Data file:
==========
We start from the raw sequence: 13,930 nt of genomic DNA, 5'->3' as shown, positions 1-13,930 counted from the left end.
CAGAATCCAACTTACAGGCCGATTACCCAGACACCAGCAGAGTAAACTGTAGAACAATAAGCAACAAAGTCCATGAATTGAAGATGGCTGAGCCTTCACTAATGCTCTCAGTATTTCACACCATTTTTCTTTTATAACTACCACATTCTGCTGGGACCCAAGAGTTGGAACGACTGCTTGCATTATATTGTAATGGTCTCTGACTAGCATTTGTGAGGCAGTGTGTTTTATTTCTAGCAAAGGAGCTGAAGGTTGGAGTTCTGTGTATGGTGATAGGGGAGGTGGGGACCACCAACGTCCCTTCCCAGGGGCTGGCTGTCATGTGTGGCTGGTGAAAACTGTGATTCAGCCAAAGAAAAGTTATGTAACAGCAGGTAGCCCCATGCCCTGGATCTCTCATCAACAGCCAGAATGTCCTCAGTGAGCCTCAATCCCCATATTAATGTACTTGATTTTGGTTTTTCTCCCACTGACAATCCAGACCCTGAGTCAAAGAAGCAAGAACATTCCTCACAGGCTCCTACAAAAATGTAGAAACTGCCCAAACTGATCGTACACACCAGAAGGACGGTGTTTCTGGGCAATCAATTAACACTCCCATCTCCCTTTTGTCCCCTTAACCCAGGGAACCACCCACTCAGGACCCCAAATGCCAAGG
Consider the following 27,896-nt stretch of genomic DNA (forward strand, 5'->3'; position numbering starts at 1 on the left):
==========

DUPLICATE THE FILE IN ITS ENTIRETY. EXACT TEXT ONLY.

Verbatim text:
We start from the raw sequence: 13,930 nt of genomic DNA, 5'->3' as shown, positions 1-13,930 counted from the left end.
CAGAATCCAACTTACAGGCCGATTACCCAGACACCAGCAGAGTAAACTGTAGAACAATAAGCAACAAAGTCCATGAATTGAAGATGGCTGAGCCTTCACTAATGCTCTCAGTATTTCACACCATTTTTCTTTTATAACTACCACATTCTGCTGGGACCCAAGAGTTGGAACGACTGCTTGCATTATATTGTAATGGTCTCTGACTAGCATTTGTGAGGCAGTGTGTTTTATTTCTAGCAAAGGAGCTGAAGGTTGGAGTTCTGTGTATGGTGATAGGGGAGGTGGGGACCACCAACGTCCCTTCCCAGGGGCTGGCTGTCATGTGTGGCTGGTGAAAACTGTGATTCAGCCAAAGAAAAGTTATGTAACAGCAGGTAGCCCCATGCCCTGGATCTCTCATCAACAGCCAGAATGTCCTCAGTGAGCCTCAATCCCCATATTAATGTACTTGATTTTGGTTTTTCTCCCACTGACAATCCAGACCCTGAGTCAAAGAAGCAAGAACATTCCTCACAGGCTCCTACAAAAATGTAGAAACTGCCCAAACTGATCGTACACACCAGAAGGACGGTGTTTCTGGGCAATCAATTAACACTCCCATCTCCCTTTTGTCCCCTTAACCCAGGGAACCACCCACTCAGGACCCCAAATGCCAAGG
Consider the following 27,896-nt stretch of genomic DNA (forward strand, 5'->3'; position numbering starts at 1 on the left):